Yellowstone Superintendent Won’t Consider Visitor Caps
HELENA, Mont. (AP) — The new superintendent of Yellowstone National Park said Tuesday he won't consider capping the number of visitors to the nation's first national park, which is on pace to attract more than 4 million visitors for the fourth consecutive year.
"Any thoughts on a visitation cap in Yellowstone is not occurring," Cam Sholly told Montana Gov. Steve Bullock. "That would not be something that I would entertain."
Former Superintendent Dan Wenk said in August that dealing with the increasing number of visitors would be a top issue for Sholly, calling visitor management "sort of the emerging issue that's going to determine the long-term future of Yellowstone."
Sholly said Tuesday that having more visitors is good, but it's also important to protect and preserve the wildlife, scenic vistas and iconic thermal features in the 3,400-square-mile park, which was founded in 1872.
He said he would consider testing a shuttle system to reduce traffic between the most-used entrance at West Yellowstone and Old Faithful.
The park conducted a visitor experience and traffic survey in 2016 and this summer gathered information on how people travel through the park and their level of satisfaction at major attractions and in congested areas. That information will help managers improve the visitor experience, officials said.
Sholly is in his first week as park superintendent and is meeting with political leaders and residents of gateway communities to hear their perspectives on the park and its issues including bison management and deferred maintenance.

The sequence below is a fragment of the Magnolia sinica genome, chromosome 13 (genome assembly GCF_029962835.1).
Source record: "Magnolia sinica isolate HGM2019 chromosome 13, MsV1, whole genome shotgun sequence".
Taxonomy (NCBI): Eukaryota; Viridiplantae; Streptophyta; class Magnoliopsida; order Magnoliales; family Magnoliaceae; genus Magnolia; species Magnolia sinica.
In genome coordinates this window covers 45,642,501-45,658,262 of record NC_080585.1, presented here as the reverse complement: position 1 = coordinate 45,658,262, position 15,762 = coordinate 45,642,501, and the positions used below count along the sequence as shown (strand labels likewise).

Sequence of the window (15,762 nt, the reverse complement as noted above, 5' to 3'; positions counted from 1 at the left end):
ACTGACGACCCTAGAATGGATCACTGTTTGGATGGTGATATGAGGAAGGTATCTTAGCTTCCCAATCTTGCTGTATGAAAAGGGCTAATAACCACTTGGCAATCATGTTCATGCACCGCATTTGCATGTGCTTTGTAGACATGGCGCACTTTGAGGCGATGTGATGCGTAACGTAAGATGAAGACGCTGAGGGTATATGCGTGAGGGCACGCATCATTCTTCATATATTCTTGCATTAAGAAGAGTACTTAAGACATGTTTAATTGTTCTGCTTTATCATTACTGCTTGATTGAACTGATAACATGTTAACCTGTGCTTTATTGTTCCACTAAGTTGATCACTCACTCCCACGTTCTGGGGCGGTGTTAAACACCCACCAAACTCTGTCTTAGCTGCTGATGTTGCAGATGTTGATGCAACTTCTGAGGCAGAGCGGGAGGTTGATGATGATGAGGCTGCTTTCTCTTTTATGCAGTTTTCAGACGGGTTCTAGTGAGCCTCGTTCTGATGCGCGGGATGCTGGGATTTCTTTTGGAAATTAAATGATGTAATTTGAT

"I'm committed to getting bison on a larger landscape," Sholly said. "I don't want to hold hundreds of bison for years in an enclosed space."
Bison are being captured as they leave Yellowstone to be tested for exposure to brucellosis, a disease that can cause cattle to abort. Animals that test positive are sent to slaughter while those that test negative are quarantined for additional testing with plans to relocate them to Indian reservations.
Sholly also wants to start addressing the nearly $500 million in deferred maintenance in Yellowstone, including repairs to roads and bridges, while helping gateway communities as they face the pressure of a 40-percent increase in the number of visitors over the past decade.
Sholly's father, Dan, was the chief ranger at Yellowstone from 1985-1998.
Bullock said he would work with Sholly and asked that the park do more to inform visitors about the state parks available in Montana, Wyoming and Idaho.